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Once again, we are proud to stand with organizations around the world to highlight 16 Days of Activism Against Gender-Based Violence, which runs annually from 25 November to 10 December. Yet, we are obviously disappointed that we need to – and we hope that one day we never have to mark it again.
Four new key pledges were revealed, covering areas such as comprehensive sexuality education, abortion care, and the fight against discriminatory laws covering sexual identity and gender expression.
ICPD 25 years later: How did the historic conference impact sexual and reproductive health & rights?
This year marks the 25th anniversary of International Conference on Population and Development (ICPD) – a defining moment for sexual and reproductive health and rights. But what is ICPD and how did it revolutionize our approach to sexual and reproductive health and rights?
IPPF responds to the new UK aid pledge made at the United Nations General Assembly, to expand access for over 20 million women and girls.
The Family Planning Association of India (FPAI) is working with women in prison by training them in mechanics to beauty parlour work, so that upon their release they have the opportunity to become financially independent.
IPPF is committed to the achievement of gender equality because it is a human right, it advances women’s and girls’ empowerment and it is embedded in sexual and reproductive health and rights (SRHR). As such, we are proud to present a gender equality toolkit for Member Associations.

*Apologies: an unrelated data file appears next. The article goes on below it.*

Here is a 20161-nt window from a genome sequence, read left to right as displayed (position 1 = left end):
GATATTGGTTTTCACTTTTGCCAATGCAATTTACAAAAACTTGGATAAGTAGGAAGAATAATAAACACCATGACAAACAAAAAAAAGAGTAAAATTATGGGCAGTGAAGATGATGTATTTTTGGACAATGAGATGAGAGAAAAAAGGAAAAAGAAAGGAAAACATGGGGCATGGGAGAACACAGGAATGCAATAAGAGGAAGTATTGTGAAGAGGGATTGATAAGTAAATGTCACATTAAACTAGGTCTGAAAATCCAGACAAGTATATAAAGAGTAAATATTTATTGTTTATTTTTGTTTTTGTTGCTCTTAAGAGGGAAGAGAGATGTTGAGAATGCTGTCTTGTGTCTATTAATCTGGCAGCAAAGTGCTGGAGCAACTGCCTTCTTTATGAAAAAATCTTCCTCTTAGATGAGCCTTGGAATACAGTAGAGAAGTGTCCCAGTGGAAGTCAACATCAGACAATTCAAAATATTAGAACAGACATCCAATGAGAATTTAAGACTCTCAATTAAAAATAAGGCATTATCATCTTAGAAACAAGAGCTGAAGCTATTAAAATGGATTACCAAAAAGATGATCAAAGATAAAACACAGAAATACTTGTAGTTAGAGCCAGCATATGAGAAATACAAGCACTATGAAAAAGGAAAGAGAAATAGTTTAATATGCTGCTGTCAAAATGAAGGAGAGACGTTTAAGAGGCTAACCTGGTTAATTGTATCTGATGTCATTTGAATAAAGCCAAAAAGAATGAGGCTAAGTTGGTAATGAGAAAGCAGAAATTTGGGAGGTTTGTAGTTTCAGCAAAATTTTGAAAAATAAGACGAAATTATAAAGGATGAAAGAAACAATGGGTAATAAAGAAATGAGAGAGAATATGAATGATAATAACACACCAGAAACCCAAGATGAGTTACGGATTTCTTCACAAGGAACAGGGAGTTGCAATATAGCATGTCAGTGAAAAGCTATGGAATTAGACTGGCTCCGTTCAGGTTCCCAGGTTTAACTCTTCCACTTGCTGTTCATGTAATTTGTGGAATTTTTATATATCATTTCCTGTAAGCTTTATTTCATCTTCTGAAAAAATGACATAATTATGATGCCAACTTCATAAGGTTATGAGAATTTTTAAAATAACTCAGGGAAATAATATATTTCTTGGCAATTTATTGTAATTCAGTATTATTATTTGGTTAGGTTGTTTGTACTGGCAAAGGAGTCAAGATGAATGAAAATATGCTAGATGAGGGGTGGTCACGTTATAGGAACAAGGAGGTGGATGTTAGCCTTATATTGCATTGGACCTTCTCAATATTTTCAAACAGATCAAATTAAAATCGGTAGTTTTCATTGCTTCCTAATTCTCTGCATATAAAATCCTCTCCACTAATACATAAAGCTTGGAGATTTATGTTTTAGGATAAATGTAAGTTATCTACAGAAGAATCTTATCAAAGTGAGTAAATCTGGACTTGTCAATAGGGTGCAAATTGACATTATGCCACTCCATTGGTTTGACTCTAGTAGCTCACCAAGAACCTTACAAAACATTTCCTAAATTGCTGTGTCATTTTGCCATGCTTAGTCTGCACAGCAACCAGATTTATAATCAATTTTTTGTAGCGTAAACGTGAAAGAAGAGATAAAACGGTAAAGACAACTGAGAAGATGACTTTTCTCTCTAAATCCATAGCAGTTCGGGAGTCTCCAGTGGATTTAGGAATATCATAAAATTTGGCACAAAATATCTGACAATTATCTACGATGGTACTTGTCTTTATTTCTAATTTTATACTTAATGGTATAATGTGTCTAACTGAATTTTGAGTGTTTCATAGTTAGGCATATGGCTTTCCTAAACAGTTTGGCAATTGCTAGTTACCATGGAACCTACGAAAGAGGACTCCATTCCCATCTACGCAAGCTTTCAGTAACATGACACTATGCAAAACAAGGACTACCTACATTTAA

IPPF strongly welcomes the renewal of the Mandate of the Independent Expert on protection against violence and discrimination based on sexual orientation and gender identity at the 41st session of the Human Rights Council that ends today in Geneva.
This year marks the 50th anniversary of the riots, a moment of resistance by lesbian, gay, bisexual, and transgender people against discrimination, police harassment and exploitation. Fifty years on from the riots we ask ourselves; how much progress has been made for the rights of the LGBTI community?
UHC means that all people can obtain basic health services when they need them, without suffering financial hardship – because health is a fundamental human right. Achieving this is vital as healthy populations can better contribute socially and economically, while poor health is a major driver of poverty.
The focus was on “Social Protection, Access to Public Services, and Sustainable Infrastructure for Gender Equality and the Empowerment of Women and Girls.”